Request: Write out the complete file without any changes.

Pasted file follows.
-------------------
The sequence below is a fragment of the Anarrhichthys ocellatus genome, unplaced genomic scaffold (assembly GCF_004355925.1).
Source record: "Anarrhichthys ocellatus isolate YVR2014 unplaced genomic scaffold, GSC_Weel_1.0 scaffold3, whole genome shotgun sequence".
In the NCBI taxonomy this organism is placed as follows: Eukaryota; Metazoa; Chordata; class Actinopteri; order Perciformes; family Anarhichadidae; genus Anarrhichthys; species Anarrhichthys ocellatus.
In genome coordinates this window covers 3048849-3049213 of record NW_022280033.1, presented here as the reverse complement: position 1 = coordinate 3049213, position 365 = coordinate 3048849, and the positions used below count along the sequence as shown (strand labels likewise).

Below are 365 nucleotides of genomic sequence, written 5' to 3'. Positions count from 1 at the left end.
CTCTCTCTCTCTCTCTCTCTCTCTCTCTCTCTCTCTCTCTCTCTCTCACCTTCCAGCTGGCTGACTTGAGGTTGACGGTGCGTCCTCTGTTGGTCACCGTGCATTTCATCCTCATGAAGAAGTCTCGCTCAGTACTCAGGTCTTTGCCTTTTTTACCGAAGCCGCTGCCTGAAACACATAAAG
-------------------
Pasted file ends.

The sequence below is a fragment of the Anarrhichthys ocellatus genome, unplaced genomic scaffold (assembly GCF_004355925.1).
Source record: "Anarrhichthys ocellatus isolate YVR2014 unplaced genomic scaffold, GSC_Weel_1.0 scaffold3, whole genome shotgun sequence".
In the NCBI taxonomy this organism is placed as follows: Eukaryota; Metazoa; Chordata; class Actinopteri; order Perciformes; family Anarhichadidae; genus Anarrhichthys; species Anarrhichthys ocellatus.
In genome coordinates this window covers 3048849-3049213 of record NW_022280033.1, presented here as the reverse complement: position 1 = coordinate 3049213, position 365 = coordinate 3048849, and the positions used below count along the sequence as shown (strand labels likewise).

Below are 365 nucleotides of genomic sequence, written 5' to 3'. Positions count from 1 at the left end.
CTCTCTCTCTCTCTCTCTCTCTCTCTCTCTCTCTCTCTCTCTCTCTCACCTTCCAGCTGGCTGACTTGAGGTTGACGGTGCGTCCTCTGTTGGTCACCGTGCATTTCATCCTCATGAAGAAGTCTCGCTCAGTACTCAGGTCTTTGCCTTTTTTACCGAAGCCGCTGCCTGAAACACATAAAG